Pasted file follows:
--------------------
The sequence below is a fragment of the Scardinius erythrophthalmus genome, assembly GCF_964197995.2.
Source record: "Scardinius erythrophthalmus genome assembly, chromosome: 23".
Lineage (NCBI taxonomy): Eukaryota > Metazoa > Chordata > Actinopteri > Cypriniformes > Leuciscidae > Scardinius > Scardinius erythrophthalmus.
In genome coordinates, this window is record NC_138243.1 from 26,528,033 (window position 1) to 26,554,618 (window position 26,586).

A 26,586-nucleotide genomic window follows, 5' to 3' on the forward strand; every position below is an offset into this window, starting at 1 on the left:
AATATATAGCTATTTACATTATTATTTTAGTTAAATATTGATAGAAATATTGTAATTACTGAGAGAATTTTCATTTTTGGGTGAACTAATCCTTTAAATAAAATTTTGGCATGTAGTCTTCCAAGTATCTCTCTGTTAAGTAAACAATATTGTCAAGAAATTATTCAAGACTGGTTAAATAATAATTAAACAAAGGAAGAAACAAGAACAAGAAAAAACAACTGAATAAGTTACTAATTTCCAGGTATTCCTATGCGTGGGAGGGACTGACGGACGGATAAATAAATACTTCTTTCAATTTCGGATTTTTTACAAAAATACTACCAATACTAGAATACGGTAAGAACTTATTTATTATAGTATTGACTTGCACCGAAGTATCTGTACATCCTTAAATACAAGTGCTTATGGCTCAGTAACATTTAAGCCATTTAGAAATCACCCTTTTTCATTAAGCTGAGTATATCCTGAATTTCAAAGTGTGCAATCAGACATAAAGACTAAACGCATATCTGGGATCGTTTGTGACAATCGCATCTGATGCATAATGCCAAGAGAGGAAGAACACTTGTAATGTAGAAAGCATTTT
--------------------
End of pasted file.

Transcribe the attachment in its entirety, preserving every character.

The sequence below is a fragment of the Scardinius erythrophthalmus genome, assembly GCF_964197995.2.
Source record: "Scardinius erythrophthalmus genome assembly, chromosome: 23".
Lineage (NCBI taxonomy): Eukaryota > Metazoa > Chordata > Actinopteri > Cypriniformes > Leuciscidae > Scardinius > Scardinius erythrophthalmus.
In genome coordinates, this window is record NC_138243.1 from 26,528,033 (window position 1) to 26,554,618 (window position 26,586).

A 26,586-nucleotide genomic window follows, 5' to 3' on the forward strand; every position below is an offset into this window, starting at 1 on the left:
AATATATAGCTATTTACATTATTATTTTAGTTAAATATTGATAGAAATATTGTAATTACTGAGAGAATTTTCATTTTTGGGTGAACTAATCCTTTAAATAAAATTTTGGCATGTAGTCTTCCAAGTATCTCTCTGTTAAGTAAACAATATTGTCAAGAAATTATTCAAGACTGGTTAAATAATAATTAAACAAAGGAAGAAACAAGAACAAGAAAAAACAACTGAATAAGTTACTAATTTCCAGGTATTCCTATGCGTGGGAGGGACTGACGGACGGATAAATAAATACTTCTTTCAATTTCGGATTTTTTACAAAAATACTACCAATACTAGAATACGGTAAGAACTTATTTATTATAGTATTGACTTGCACCGAAGTATCTGTACATCCTTAAATACAAGTGCTTATGGCTCAGTAACATTTAAGCCATTTAGAAATCACCCTTTTTCATTAAGCTGAGTATATCCTGAATTTCAAAGTGTGCAATCAGACATAAAGACTAAACGCATATCTGGGATCGTTTGTGACAATCGCATCTGATGCATAATGCCAAGAGAGGAAGAACACTTGTAATGTAGAAAGCATTTT